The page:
The question of whether children can undergo Lasik surgery is a complex one. With the constant advancements in medical technology, it’s natural for parents to wonder if this potentially life-changing procedure can be applied to their kids’ vision issues.
In this article, I’ll be addressing this exact concern. I’ll discuss the nuances of Lasik surgery, examine the medical consensus, and explore the factors determining whether a child is a suitable candidate for this procedure.
Now, Can Kids Get Lasik?
No, most LASIK eye surgeons won’t do the surgery on people younger than 18.
This is because eyesight tends to keep changing until early adulthood. Although there is no explicit age limit for the procedure, most surgeons and the FDA recommend avoiding LASIK surgery on individuals under 18 due to ongoing vision changes during early adulthood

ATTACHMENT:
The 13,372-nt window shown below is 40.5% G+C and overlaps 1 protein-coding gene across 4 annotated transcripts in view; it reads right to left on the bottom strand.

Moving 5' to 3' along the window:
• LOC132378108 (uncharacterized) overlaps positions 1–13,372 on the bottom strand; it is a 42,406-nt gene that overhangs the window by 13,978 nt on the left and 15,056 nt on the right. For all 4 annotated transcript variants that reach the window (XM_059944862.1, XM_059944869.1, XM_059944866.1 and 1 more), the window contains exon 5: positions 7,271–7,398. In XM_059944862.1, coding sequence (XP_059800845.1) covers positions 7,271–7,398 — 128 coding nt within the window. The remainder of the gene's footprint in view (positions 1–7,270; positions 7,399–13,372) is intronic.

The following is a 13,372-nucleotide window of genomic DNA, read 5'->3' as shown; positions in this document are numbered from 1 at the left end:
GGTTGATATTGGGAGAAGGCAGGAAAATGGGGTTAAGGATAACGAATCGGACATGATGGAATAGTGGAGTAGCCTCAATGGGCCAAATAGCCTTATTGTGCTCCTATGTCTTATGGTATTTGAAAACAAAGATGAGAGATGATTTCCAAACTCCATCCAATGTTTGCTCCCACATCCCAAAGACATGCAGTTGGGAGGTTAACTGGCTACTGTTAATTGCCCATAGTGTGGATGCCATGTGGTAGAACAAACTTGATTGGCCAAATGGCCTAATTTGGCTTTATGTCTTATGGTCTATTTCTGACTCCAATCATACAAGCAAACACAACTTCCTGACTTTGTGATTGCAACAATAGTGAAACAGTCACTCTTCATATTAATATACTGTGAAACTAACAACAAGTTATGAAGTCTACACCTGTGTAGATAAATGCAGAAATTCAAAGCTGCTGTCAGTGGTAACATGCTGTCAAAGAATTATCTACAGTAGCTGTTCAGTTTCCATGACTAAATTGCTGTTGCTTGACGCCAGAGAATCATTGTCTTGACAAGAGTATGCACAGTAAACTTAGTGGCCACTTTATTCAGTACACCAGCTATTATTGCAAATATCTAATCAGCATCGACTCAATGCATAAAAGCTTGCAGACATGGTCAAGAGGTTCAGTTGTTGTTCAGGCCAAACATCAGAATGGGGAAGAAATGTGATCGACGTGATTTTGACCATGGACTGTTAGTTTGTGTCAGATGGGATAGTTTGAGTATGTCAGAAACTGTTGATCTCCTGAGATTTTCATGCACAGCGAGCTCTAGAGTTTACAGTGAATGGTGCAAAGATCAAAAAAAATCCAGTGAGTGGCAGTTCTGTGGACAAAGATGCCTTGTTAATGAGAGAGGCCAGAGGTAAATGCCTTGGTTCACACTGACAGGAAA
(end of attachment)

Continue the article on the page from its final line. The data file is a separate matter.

LASIK, which stands for Laser-Assisted In Situ Keratomileusis, is a type of eye surgery used primarily to correct common vision problems like nearsightedness, farsightedness, and astigmatism. The objective of this procedure is to allow you to see clearly without the need for glasses or contact lenses.
Imagine your eye as a camera. The light enters your eye through the front part, called the cornea, like light enters a camera through its lens. The cornea helps focus that light on the retina, the back of your eye, like the camera’s film or sensor. For you to see clearly, the light must focus precisely on the retina. However, if your cornea’s shape is imperfect, the light doesn’t focus right, leading to blurry vision. This is where LASIK comes in.